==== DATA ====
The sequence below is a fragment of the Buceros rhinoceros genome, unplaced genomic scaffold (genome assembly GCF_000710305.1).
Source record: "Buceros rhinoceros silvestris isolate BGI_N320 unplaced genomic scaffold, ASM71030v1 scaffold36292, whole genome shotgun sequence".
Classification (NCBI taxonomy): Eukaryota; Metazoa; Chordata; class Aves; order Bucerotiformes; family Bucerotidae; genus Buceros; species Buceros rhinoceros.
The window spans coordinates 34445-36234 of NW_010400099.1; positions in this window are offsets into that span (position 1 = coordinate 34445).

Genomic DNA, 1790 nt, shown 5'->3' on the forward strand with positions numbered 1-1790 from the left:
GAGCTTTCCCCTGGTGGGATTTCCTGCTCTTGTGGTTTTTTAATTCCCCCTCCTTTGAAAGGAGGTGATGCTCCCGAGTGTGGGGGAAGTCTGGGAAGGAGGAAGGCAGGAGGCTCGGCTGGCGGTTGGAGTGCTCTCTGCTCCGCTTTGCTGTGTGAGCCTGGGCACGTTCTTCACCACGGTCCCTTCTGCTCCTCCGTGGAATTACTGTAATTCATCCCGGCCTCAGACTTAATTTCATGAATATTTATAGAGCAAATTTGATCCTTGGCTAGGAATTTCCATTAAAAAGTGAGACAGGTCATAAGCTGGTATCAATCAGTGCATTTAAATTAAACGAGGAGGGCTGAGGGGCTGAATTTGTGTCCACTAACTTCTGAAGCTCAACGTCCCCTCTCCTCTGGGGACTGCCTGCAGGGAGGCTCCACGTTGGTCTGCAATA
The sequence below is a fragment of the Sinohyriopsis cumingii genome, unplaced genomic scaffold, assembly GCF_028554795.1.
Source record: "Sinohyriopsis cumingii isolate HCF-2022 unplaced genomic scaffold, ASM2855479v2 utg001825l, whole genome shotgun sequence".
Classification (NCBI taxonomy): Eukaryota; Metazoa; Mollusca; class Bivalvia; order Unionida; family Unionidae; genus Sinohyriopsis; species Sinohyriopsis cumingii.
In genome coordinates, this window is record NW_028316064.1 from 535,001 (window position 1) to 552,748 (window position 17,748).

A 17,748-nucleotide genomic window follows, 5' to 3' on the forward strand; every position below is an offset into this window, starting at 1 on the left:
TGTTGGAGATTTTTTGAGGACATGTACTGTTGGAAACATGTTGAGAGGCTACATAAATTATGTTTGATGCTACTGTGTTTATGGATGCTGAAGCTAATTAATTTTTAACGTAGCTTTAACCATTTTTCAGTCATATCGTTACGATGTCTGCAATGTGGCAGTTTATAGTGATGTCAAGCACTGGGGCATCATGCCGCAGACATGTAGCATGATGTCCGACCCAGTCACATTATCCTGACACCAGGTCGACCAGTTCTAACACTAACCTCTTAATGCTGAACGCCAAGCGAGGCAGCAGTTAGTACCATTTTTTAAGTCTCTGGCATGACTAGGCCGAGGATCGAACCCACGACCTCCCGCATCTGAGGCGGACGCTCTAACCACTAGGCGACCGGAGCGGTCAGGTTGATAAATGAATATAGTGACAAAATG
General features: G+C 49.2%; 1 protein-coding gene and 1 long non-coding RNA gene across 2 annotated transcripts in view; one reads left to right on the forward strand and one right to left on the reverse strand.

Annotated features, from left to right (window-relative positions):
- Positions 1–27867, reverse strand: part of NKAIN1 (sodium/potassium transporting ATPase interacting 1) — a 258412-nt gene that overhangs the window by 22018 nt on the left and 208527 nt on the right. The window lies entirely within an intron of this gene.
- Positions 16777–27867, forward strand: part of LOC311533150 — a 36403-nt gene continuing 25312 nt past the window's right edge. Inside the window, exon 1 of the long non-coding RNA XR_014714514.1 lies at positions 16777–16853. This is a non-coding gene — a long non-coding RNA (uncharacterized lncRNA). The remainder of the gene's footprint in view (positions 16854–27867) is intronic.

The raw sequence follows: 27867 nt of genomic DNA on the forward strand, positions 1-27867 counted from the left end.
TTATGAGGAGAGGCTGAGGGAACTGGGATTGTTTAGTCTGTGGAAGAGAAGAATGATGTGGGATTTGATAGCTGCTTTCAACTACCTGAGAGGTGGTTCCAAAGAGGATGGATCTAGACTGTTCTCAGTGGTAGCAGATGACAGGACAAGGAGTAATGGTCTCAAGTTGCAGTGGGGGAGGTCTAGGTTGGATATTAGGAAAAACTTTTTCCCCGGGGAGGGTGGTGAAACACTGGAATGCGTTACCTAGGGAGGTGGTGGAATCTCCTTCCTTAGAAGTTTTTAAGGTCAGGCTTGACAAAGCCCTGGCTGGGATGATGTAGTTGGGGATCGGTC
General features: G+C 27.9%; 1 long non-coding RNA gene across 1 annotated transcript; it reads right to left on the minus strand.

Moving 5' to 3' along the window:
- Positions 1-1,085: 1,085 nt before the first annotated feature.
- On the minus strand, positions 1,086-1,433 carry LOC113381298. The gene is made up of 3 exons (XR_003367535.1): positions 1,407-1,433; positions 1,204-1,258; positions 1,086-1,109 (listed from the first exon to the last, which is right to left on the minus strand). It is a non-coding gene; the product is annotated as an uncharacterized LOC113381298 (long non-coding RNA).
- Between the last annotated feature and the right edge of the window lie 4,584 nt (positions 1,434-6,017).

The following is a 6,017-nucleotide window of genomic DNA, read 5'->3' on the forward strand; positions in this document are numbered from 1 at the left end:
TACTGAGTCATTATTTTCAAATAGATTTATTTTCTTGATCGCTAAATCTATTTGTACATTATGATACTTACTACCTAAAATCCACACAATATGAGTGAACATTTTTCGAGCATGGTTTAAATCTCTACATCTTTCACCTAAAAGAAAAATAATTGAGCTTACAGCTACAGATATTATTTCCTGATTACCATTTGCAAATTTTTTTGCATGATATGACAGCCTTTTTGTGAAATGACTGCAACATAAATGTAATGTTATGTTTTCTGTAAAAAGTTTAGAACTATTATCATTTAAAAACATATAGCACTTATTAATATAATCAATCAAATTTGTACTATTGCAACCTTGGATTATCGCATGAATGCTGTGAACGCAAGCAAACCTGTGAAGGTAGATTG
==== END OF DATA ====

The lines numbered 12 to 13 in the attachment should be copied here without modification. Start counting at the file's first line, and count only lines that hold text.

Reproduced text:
TGTTGGAGATTTTTTGAGGACATGTACTGTTGGAAACATGTTGAGAGGCTACATAAATTATGTTTGATGCTACTGTGTTTATGGATGCTGAAGCTAATTAATTTTTAACGTAGCTTTAACCATTTTTCAGTCATATCGTTACGATGTCTGCAATGTGGCAGTTTATAGTGATGTCAAGCACTGGGGCATCATGCCGCAGACATGTAGCATGATGTCCGACCCAGTCACATTATCCTGACACCAGGTCGACCAGTTCTAACACTAACCTCTTAATGCTGAACGCCAAGCGAGGCAGCAGTTAGTACCATTTTTTAAGTCTCTGGCATGACTAGGCCGAGGATCGAACCCACGACCTCCCGCATCTGAGGCGGACGCTCTAACCACTAGGCGACCGGAGCGGTCAGGTTGATAAATGAATATAGTGACAAAATG
General features: G+C 49.2%; 1 protein-coding gene and 1 long non-coding RNA gene across 2 annotated transcripts in view; one reads left to right on the forward strand and one right to left on the reverse strand.